Colleagues and cohorts, a plague of debilitating handicaps has washed over our beloved campus, and I’m seeing it everywhere. First there was the girl near the ITS Center who, though appearing fine, displayed the telltale signs of a headache.
Soon it seemed that the more I looked, the more I saw — strep throats and sore arms and pulled muscles, not to mention the cavities and indigestion. To the uninitiated, it may seem that there’s not a problem at all, but looks can be deceiving. At any given moment, everyone on this campus is, in their own subtle way, actually quite handicapped.Fortunately, though, we have the blue buttons — our wall-mounted saviors.
It is impossible to overestimate the usefulness of these blue handicap access buttons on such an injury-ridden campus — in fact, it seems that the majority of the UR populous would be all but completely lost without such a system. I know that with all of the recurring toothaches I get, I’ve come to depend on the buttons.
Every time I see the tunnels backed up behind a single open door, I know that every student that presses the button and strolls through that door — some perhaps with a bit of a cough, others suffering silently with a jammed pinky — are just as grateful. We’re lucky to have a system that doesn’t discriminate by injury. Someone hobbles up behind you on crutches? Hop in the queue — I’ve got a sore back. It truly is equal-opportunity assistance.
But the value of the blue button system doesn’t end there. For one, there’s the fun factor. How else but with the button can you open a door with a behind the back tag? Or with a skirted butt-bump? Or with, as I once saw a fellow of diminutive stature perform, a firm headbutt? Quite simply, you can’t. If nothing else, our harrowing injuries bring out the creativity in us, and dammit, if I can’t run through the tunnels, jump at the button, kick spin off of the wall, and continue running through the now-open door — well, I really don’t want that door open.
And you can’t overlook the aphrodisiac qualities of a smooth button-tap. Have you ever been on a date in the basements of Bausch and Lomb, hands full of snacks and sodas, when you confront a closed door? Everyone knows that not holding the door for your lady is a romantic faux-pas, so instead of littering the floor with your armful of Doritos, just give the button a swift kick. Then smile proudly as your flattered date walks through the doorway. Nowadays, chivalry isn’t dead — it’s mechanical.
One shouldn’t ignore the economic standpoint, either. Conventional door opening methods can be expensive. The word on the street is that UR Facilities plans to remove extraneous handles and bars from the doors around campus, citing the escalating costs of weekly polishing — money that can be spent better elsewhere, such as for additions to the Hive.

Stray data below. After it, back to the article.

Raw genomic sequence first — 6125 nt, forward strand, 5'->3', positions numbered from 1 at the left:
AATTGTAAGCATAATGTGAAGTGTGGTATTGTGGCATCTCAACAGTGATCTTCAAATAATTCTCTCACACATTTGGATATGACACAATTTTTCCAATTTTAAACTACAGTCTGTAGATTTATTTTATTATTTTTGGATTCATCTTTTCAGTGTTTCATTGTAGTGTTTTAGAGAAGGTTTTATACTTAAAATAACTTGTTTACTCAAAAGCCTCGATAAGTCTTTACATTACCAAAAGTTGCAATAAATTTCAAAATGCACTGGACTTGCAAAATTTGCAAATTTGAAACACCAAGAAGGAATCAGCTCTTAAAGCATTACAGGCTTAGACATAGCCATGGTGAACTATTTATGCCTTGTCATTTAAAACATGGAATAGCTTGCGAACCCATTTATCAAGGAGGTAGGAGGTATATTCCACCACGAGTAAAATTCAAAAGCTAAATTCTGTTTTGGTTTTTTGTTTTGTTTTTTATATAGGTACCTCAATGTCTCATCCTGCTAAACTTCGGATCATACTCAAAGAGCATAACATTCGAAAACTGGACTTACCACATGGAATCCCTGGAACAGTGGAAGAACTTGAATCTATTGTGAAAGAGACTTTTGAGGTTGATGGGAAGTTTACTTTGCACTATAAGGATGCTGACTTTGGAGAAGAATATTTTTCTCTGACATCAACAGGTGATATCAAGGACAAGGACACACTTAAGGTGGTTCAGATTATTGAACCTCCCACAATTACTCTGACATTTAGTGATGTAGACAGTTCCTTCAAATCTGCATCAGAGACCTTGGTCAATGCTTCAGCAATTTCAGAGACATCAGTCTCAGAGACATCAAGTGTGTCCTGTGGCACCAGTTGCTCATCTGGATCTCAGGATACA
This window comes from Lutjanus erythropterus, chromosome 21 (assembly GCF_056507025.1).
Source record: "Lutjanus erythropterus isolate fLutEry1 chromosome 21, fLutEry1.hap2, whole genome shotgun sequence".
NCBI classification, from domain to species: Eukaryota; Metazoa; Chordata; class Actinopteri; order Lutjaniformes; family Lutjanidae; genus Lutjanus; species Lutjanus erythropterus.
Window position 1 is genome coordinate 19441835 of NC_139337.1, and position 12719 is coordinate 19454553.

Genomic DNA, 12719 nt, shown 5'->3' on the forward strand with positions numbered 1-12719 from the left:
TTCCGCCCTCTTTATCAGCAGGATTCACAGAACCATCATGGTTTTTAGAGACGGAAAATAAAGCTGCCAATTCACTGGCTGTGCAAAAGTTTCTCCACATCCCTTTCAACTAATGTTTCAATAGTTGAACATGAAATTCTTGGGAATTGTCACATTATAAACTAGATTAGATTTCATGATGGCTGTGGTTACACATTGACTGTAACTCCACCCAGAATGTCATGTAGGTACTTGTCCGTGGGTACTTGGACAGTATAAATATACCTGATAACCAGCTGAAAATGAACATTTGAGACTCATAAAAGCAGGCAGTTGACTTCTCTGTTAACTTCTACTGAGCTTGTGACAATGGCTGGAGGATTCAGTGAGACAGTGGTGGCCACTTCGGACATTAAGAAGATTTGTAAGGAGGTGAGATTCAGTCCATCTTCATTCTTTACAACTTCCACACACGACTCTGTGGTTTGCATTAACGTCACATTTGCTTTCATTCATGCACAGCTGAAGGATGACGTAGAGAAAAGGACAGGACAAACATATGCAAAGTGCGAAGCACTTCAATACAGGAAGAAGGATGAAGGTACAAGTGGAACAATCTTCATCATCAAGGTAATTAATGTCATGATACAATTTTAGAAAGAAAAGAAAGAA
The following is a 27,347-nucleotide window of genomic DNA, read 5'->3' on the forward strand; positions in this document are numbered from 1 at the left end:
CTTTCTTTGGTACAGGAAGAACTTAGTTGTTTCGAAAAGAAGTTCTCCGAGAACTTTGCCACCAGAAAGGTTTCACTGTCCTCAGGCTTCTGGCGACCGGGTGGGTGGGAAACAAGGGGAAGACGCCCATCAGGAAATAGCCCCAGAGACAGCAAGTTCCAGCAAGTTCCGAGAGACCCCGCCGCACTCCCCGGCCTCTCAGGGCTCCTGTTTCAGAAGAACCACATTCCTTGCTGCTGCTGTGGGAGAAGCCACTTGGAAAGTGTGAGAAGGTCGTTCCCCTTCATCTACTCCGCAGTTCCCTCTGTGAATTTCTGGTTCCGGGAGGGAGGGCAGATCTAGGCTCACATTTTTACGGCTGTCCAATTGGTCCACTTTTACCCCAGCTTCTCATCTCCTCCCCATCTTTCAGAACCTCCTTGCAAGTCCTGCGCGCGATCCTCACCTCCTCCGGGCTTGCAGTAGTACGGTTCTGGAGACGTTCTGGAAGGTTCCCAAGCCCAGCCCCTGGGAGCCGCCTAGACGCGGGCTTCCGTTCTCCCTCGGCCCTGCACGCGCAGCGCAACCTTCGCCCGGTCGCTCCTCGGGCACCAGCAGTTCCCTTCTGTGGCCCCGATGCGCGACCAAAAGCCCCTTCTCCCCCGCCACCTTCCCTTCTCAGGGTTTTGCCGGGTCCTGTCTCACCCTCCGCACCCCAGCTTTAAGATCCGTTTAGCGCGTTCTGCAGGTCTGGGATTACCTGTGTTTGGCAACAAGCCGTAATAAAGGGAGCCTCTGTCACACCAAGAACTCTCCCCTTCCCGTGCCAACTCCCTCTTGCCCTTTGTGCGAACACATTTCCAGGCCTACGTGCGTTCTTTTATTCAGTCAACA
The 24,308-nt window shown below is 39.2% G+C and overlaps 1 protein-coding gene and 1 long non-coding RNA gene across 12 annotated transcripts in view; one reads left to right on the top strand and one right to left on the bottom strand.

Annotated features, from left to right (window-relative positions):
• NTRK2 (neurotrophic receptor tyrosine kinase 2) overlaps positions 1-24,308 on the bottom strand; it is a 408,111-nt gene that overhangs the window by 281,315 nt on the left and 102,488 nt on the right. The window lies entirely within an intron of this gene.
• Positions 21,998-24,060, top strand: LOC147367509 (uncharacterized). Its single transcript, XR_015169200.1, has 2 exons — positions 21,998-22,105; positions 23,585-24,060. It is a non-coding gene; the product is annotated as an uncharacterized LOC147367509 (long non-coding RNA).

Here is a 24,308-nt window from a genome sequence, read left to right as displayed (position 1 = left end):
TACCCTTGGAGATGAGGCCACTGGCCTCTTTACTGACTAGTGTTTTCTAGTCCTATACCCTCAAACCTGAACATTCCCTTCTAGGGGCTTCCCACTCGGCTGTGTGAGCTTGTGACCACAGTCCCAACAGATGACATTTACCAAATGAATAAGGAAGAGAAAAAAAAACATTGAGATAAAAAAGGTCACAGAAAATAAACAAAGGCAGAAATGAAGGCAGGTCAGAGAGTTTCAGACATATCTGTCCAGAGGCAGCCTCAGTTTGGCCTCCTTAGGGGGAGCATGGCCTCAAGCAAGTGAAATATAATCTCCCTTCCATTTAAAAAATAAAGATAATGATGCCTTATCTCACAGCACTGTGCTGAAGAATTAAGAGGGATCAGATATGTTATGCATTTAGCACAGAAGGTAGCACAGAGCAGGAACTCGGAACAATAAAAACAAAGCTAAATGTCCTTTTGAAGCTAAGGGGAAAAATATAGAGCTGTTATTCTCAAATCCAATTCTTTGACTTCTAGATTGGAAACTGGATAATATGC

Of course, the buttons do come with their disadvantages. I think everyone here can attest to a case or two of button-blow-by — those times in a hurry when you lash out wildly at that circle on the wall, only to miss and go skittering by. Strike one, pal — back it up and try again. I myself have had occasions of two, even three fly-bys before I made successful contact, and that’s far from the worst of it. In my blow-by-documenting days I’ve seen countless tragedies — the bone crushing closed-door collision, the agonizing missed-button wall punch, a few dire reach-back floor falls and, on one particularly gruesome occasion, three broken ribs and a shattered collarbone. Needless to say, you don’t see injuries like that often.
And even if the buttons aren’t producing further injuries for our peers, they can still present a nuisance. We all know, for one, that the lines can get a bit aggravating. Yet, what are you going to do? We obviously can’t rush our wounded classmates. And opening the other, buttonless door? Heresy! It’s like they — and by they, I mean old school buttoneers — say, “If you don’t press, you don’t pass.” But perhaps the aspect of the buttons that scares me the most is my helpless reliance on them. I still shudder to think of the day when I was between Morey and Lattimore and the power went out. Panicking, I ran up and down the tunnels pressing every blue button I could find, but to no avail. I was hopelessly trapped. I spent 15 lonely hours in those tunnels, reading the same movie flyer over and over again. It’s a fate I would wish upon no one. Sadly, it was a fate wrought from button dependency.
Despite that dark afternoon, I wouldn’t trade the handicap access buttons for anything. I won’t be happy until every door I encounter is handicap-accessible. My dorm room, my bathroom, my closet, my medicine cabinet — hell, even the tiny wooden doors on my prized Salvation Army coffee table. I want a blue button on ’em all, and I think I’m entitled to it.
Because, after all, my foot hurts. Janowitz is a junior and can be reached at email@example.com.